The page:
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Newgarden becomes fan favorite at 1st Indy 500

Josef Newgarden stood outside the Indianapolis 500 rookie luncheon trading advice with Jean Alesi.

Though it seemed strange seeing the youngest driver in this year's Indianapolis 500 explaining to the oldest rookie in 500 history how to get around the Brickyard's 2.5-mile oval, Newgarden seemed at ease Tuesday.

"The faster you go, the easier this place is," the 21-year-old kid explained to the 47-year-old Alesi.

Newgarden has a way of making things sound and look easy.

From the moment Sarah Fisher's No. 67 car rolled off the truck in Indy this month, Newgarden was one of the fastest drivers. He topped the speed charts three times in the first five practices — more than anyone else all week.

While some contend Newgarden's speeds were artificially inflated by tows, he proved his numbers were real by becoming the only Honda driver to make Saturday's pole shootout. Not even the four Honda cars from Chip Ganassi's powerhouse team could do that.

Starting seventh Sunday, the inside of Row 3, makes Newgarden the highest rookie qualifier since Danica Patrick started fourth in 2005. And if he wins the race, Newgarden would become the first to win Indy's other May race, the Freedom 100, and the world-famous 500 in back-to-back years. No American rookie has won the race since Louis Meyer in 1928.

"How cool would that be?" shouted Newgarden, the first Tennessean to start the race. "My parents would be so proud. It would be a great accomplishment."

It would make him a star in Gasoline Alley, too, where's he's already developing a sort of cult following.

IndyCar fans who desperately want a young American star to revive the series have added Newgarden to the growing list of other 20-something hopefuls — Marco Andretti, JR Hildebrand, Charlie Kimball and Graham Rahal.

Right now, though, Newgarden is the hottest thing going. He's qualified in the top 10 three straight times and just missed finishing in the top 10 at St. Petersburg, finishing 11th in his IndyCar debut.

At Long Beach, Newgarden's bold move to pass three-time defending IndyCar champ Dario Franchitti led to a crash, and when Franchitti criticized him afterward, Newgarden refused to acquiesce.

It's not just race fans who are taking notice of the baby-faced, blonde-haired racer who abstains from alcohol. His public relations representative jokes that female fans range from tweens to cougars.

None of the attention fazes Newgarden.

"They're blinded by the speed, that's all it is," Newgarden said with a smile. "It's all smoke and mirrors."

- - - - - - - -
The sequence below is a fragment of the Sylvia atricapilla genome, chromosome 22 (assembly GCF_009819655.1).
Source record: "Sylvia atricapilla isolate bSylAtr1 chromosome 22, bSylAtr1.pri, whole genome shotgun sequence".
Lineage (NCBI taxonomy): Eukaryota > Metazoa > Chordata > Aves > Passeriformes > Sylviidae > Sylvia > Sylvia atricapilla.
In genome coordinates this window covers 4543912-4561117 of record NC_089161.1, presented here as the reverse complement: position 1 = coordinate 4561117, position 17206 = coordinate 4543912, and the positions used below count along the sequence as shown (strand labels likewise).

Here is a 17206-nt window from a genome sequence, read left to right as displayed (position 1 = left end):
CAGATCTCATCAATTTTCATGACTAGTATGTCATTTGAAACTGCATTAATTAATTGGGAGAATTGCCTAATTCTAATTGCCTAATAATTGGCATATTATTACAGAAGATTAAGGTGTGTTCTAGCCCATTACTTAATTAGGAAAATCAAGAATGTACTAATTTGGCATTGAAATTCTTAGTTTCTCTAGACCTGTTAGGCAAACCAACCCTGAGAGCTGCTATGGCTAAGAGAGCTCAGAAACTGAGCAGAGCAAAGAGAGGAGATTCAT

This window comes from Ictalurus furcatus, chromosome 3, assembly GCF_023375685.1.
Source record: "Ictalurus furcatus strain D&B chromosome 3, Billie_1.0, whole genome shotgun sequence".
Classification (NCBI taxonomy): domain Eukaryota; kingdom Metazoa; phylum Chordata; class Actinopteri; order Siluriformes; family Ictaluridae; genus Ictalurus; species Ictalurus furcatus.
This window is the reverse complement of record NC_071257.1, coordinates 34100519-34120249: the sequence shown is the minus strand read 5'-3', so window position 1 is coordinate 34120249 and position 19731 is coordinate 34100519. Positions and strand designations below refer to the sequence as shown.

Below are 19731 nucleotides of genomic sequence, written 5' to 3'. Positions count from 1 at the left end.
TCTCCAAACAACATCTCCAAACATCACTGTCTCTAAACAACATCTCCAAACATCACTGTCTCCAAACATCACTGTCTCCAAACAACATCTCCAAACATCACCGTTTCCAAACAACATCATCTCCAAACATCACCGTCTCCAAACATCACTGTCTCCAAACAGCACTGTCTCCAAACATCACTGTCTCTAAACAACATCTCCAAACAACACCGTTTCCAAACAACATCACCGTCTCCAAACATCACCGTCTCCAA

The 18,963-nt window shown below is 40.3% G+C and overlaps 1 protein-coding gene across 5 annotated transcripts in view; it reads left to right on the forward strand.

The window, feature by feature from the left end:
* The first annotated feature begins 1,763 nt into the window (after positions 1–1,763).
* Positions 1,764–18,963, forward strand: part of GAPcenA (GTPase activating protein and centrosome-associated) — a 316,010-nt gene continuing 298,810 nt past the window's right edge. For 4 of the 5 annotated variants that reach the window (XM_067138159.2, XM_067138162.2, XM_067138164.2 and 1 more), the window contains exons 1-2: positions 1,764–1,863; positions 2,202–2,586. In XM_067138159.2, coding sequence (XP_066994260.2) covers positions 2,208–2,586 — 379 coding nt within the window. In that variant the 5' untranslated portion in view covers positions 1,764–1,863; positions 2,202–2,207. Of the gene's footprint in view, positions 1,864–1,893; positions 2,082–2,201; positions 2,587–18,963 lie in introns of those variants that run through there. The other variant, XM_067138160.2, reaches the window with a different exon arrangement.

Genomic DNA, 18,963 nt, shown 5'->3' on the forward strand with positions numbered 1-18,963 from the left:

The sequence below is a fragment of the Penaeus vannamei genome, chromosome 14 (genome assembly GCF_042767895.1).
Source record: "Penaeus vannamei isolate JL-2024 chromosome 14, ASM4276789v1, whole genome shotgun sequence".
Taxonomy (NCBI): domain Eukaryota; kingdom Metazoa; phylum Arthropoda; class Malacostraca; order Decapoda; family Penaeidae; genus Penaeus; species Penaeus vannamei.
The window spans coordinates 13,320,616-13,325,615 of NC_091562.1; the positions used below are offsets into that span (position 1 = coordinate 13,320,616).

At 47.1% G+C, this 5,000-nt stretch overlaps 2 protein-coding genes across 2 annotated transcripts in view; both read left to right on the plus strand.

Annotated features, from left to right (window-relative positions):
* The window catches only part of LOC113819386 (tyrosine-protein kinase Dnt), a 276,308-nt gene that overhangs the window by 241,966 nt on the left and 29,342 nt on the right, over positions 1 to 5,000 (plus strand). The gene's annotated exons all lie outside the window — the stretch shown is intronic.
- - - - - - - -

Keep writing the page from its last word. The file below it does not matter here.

Not really.

Sarah Fisher Hartman Racing jumped at the chance to sign Newgarden after Ed Carpenter left to form his own team after last season.

Part of the reason was money. As the first Mazda Road to Indy graduate, Newgarden was given a $1 million scholarship by the series to shop his services. Fisher saw a talented, young driver, too.

Newgarden began pursuing racing seriously at age 13, and won multiple World Karting championships from 2005-2007. In 2008, he became the first American to win the International Formula Ford Festival in the Kent Class. The next year, he moved to the British Formula Ford Series, where he wound up second.

And in 2011, Newgarden emerged as the next big thing in IndyCar by winning five of the 14 Indy Lights races and finishing in the top three 10 times. He ran away with the points title and established himself as a force to be reckoned with.

"Josef's got a lot of experience on ovals and Sarah Fisher did a really good job on that car and Josef really nailed it in qualifying," said Simon Pagenaud, a former Champ Car driver who is fifth in the points as he heads into his first 500. "It's a combination of a lot of things."

This year's rookie class is one of the 500's most unusual.

There is Newgarden and Wade Cunningham, the Freedom 100's only three-time winner. There is Pagenaud and Katherine Legge, Champ Car veterans but 500 newcomers. There's Bryan Clauson, Newgarden's teammate and a USAC star, and James Jakes, who was in Indy last year but failed to qualify for the race.

Plus, there's 2002 U.S. Grand Prix winner Rubens Barrichello and Alesi, who have combined for 523 career Formula One starts.

All of them except Newgarden and Barrichello (10th) are starting in the second half of the field.

Alesi's advice to the young American is simple.

"When you're young and in a good position, you want to enjoy it, but you have to realize the race is long and not to get too excited by the first lap and the crowd," Alesi said. "I remember when I was young and made a mistake at the beginning of the race and I had to watch the rest of the race on TV. You have to remember the race is long."

It's a lesson Newgarden will heed come Sunday.

"I think that's great advice," he said. "I've heard that from other people, too, and that's what this race is all about, making it to the finish."